The Great Barrier Reef was at risk from oil spill yesterday after a Flag of Convenience (FOC) vessel got into strife, reigniting calls for higher scrutiny of ships trading in Australian waters.
The Australian Maritime and Safety Authority (AMSA) reported that Antigua & Barbuda-flagged vessel, Thor Commander, had damaged its main engine and was drifting uncontrollably around the reef off the central Queensland coast.
|Foreign Flagged Sheng Neng hit the Great Barrier Reef in 2010, spilling oil into the ocean. Picture: ABC News|
Fortunately before the Thor Commander could do any damage a Chinese national-flagged ship, a Queensland Police vessel and an Australian-crewed tug, the Smit Leopard, were able to intervene.
Maritime Union of Australia Assistant National Secretary Warren Smith said these were the kinds of risks posed by allowing FOC ships open access to Australia’s ports and waters.
“FOC ships have much higher rates of safety and seafarer welfare breaches than Australian-flagged ships,” Smith said.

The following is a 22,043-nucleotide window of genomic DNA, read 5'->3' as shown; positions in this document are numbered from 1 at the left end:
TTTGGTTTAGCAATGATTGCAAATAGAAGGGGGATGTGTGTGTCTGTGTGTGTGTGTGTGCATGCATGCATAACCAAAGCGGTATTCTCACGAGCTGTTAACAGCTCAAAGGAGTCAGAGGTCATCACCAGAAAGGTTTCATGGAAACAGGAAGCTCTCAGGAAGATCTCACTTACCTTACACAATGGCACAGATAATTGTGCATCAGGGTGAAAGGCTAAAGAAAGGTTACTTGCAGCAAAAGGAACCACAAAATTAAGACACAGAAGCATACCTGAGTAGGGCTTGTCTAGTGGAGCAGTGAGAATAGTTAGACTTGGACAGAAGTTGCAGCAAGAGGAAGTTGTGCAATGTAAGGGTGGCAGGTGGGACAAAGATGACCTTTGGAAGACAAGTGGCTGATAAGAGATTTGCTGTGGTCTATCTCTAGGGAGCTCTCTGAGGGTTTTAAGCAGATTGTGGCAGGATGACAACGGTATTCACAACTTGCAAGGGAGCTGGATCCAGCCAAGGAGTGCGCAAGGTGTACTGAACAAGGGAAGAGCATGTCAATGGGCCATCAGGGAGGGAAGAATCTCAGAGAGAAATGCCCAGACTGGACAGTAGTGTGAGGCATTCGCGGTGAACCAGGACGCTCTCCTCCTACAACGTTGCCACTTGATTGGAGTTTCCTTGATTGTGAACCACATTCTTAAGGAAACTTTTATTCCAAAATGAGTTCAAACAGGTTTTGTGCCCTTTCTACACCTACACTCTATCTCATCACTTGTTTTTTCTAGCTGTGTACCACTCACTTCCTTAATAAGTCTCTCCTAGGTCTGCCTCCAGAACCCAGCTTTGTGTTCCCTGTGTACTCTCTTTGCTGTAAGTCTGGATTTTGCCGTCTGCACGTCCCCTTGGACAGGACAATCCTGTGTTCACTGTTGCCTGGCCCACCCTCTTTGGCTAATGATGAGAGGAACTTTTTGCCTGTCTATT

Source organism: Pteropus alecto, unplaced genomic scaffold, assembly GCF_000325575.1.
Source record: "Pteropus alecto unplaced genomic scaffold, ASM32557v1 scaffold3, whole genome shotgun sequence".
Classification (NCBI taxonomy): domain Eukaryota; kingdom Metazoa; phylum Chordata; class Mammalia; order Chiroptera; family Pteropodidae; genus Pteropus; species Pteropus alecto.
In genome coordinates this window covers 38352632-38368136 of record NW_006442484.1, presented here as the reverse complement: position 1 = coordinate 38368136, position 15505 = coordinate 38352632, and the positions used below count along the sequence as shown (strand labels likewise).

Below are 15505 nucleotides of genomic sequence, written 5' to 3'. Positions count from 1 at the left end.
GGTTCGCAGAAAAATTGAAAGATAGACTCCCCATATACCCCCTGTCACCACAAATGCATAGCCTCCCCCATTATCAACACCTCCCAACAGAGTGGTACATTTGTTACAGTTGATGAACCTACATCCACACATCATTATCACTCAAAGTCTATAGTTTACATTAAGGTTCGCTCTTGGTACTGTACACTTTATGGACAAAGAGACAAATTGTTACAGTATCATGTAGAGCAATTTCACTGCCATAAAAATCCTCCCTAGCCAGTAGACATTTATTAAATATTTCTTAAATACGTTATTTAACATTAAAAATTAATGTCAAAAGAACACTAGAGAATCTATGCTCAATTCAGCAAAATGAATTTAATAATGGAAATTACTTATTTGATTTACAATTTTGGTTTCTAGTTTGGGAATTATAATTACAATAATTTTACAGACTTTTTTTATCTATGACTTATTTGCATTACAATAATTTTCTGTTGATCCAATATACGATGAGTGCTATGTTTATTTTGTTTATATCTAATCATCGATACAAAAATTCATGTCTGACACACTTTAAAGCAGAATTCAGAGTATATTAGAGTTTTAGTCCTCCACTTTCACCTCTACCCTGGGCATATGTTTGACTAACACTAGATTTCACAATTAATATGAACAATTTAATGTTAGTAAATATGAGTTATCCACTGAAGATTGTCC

“In September last year alone, AMSA inspected 351 foreign ships and found 1030 deficiencies.
“Thirty-one ships were detained because the deficiencies were so bad, in comparison to zero Australian ships being detained.”
“Just last week a foreign ship was banned from Australia for three months for not having sufficient food and water for the crew.”
MUA Gladstone Organier Jason Miners said vessel voyages traversing the Great Barrier Reef were set to significantly increase as Curtis Island LNG production facilities come online.
“Why do we entrust foreign seafarers, some of which are paid less than $2 an hour, with carrying our LNG – a highly volatile and valuable cargo,” Miners asked.
“Australian seafarers are the most skilled and qualified in the world, surely they are better suited to navigating the Australian icon that is the Great Barrier Reef?”
Miners said he also wanted to congratulate the crew of the Smit Leopard for their work in aiding the damaged vessel.